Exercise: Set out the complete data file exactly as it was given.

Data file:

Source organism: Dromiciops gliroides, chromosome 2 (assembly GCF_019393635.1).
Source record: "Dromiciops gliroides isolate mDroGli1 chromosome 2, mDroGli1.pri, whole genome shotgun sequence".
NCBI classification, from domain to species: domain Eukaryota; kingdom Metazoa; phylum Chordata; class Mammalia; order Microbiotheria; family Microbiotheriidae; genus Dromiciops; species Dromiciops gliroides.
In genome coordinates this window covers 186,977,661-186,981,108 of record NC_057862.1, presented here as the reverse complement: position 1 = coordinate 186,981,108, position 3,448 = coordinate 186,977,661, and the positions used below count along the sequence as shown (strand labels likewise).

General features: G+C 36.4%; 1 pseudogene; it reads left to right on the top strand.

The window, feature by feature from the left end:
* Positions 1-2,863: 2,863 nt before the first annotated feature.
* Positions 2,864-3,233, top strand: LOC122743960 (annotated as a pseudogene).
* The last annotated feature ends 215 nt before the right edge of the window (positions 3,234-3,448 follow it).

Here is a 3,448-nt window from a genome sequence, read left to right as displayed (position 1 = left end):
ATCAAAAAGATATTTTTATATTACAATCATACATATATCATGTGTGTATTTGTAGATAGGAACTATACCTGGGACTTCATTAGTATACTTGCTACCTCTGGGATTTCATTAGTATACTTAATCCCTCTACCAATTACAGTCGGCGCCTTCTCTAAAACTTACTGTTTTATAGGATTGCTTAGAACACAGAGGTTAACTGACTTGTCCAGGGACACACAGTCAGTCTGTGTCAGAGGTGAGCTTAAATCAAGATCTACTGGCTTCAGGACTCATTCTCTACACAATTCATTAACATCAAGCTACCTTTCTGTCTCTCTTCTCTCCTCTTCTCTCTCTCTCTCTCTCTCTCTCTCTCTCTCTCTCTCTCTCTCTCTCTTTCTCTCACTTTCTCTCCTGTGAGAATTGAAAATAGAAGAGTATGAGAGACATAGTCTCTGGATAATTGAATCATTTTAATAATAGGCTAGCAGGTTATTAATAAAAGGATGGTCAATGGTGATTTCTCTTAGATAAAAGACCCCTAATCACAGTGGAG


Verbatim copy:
Source organism: Dromiciops gliroides, chromosome 2 (assembly GCF_019393635.1).
Source record: "Dromiciops gliroides isolate mDroGli1 chromosome 2, mDroGli1.pri, whole genome shotgun sequence".
NCBI classification, from domain to species: domain Eukaryota; kingdom Metazoa; phylum Chordata; class Mammalia; order Microbiotheria; family Microbiotheriidae; genus Dromiciops; species Dromiciops gliroides.
In genome coordinates this window covers 186,977,661-186,981,108 of record NC_057862.1, presented here as the reverse complement: position 1 = coordinate 186,981,108, position 3,448 = coordinate 186,977,661, and the positions used below count along the sequence as shown (strand labels likewise).

General features: G+C 36.4%; 1 pseudogene; it reads left to right on the top strand.

The window, feature by feature from the left end:
* Positions 1-2,863: 2,863 nt before the first annotated feature.
* Positions 2,864-3,233, top strand: LOC122743960 (annotated as a pseudogene).
* The last annotated feature ends 215 nt before the right edge of the window (positions 3,234-3,448 follow it).

Here is a 3,448-nt window from a genome sequence, read left to right as displayed (position 1 = left end):
ATCAAAAAGATATTTTTATATTACAATCATACATATATCATGTGTGTATTTGTAGATAGGAACTATACCTGGGACTTCATTAGTATACTTGCTACCTCTGGGATTTCATTAGTATACTTAATCCCTCTACCAATTACAGTCGGCGCCTTCTCTAAAACTTACTGTTTTATAGGATTGCTTAGAACACAGAGGTTAACTGACTTGTCCAGGGACACACAGTCAGTCTGTGTCAGAGGTGAGCTTAAATCAAGATCTACTGGCTTCAGGACTCATTCTCTACACAATTCATTAACATCAAGCTACCTTTCTGTCTCTCTTCTCTCCTCTTCTCTCTCTCTCTCTCTCTCTCTCTCTCTCTCTCTCTCTCTCTCTCTCTTTCTCTCACTTTCTCTCCTGTGAGAATTGAAAATAGAAGAGTATGAGAGACATAGTCTCTGGATAATTGAATCATTTTAATAATAGGCTAGCAGGTTATTAATAAAAGGATGGTCAATGGTGATTTCTCTTAGATAAAAGACCCCTAATCACAGTGGAG